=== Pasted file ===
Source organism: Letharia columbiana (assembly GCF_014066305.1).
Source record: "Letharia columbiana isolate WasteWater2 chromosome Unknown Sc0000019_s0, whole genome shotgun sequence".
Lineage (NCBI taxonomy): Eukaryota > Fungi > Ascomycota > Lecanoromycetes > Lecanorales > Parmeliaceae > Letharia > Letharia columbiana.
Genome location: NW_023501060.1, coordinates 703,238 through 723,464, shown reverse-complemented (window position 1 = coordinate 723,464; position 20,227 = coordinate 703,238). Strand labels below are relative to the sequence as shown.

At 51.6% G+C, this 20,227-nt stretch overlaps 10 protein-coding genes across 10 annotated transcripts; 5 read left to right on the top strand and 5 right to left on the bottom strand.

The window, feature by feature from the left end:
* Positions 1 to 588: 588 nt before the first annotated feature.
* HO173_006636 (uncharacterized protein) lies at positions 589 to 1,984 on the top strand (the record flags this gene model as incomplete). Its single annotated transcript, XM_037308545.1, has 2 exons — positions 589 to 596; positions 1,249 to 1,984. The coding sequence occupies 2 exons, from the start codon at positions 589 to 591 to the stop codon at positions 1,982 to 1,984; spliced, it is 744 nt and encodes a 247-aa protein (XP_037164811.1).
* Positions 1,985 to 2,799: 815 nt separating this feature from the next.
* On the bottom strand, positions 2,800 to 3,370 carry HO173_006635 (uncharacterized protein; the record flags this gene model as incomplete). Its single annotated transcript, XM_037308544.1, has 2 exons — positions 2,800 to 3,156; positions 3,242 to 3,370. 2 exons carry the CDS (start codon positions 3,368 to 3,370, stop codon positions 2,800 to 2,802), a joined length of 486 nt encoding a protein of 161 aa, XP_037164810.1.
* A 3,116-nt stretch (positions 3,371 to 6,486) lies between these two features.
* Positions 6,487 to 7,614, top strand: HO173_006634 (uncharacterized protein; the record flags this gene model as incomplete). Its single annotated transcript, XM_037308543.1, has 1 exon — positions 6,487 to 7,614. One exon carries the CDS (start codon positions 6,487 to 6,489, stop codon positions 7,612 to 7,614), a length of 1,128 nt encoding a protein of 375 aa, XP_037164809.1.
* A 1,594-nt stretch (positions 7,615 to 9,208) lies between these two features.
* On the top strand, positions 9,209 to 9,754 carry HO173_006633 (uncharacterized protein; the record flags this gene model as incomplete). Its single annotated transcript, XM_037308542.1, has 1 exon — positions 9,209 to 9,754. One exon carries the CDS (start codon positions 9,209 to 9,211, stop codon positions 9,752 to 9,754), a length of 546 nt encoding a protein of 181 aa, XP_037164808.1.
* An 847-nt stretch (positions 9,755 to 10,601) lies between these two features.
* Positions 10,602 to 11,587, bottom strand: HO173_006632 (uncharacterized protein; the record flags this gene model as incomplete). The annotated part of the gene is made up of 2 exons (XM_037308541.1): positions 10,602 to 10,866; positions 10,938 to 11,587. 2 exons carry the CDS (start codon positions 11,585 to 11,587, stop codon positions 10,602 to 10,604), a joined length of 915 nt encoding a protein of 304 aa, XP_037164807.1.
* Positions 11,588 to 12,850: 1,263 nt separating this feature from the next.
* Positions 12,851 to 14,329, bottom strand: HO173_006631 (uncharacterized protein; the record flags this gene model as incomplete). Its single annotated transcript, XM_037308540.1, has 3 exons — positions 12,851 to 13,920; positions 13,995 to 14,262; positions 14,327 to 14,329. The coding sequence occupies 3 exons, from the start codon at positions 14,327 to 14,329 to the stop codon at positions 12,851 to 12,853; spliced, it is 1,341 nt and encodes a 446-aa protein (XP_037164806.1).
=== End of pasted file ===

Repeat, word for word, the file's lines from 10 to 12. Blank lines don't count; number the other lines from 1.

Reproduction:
* On the bottom strand, positions 2,800 to 3,370 carry HO173_006635 (uncharacterized protein; the record flags this gene model as incomplete). Its single annotated transcript, XM_037308544.1, has 2 exons — positions 2,800 to 3,156; positions 3,242 to 3,370. 2 exons carry the CDS (start codon positions 3,368 to 3,370, stop codon positions 2,800 to 2,802), a joined length of 486 nt encoding a protein of 161 aa, XP_037164810.1.
* A 3,116-nt stretch (positions 3,371 to 6,486) lies between these two features.
* Positions 6,487 to 7,614, top strand: HO173_006634 (uncharacterized protein; the record flags this gene model as incomplete). Its single annotated transcript, XM_037308543.1, has 1 exon — positions 6,487 to 7,614. One exon carries the CDS (start codon positions 6,487 to 6,489, stop codon positions 7,612 to 7,614), a length of 1,128 nt encoding a protein of 375 aa, XP_037164809.1.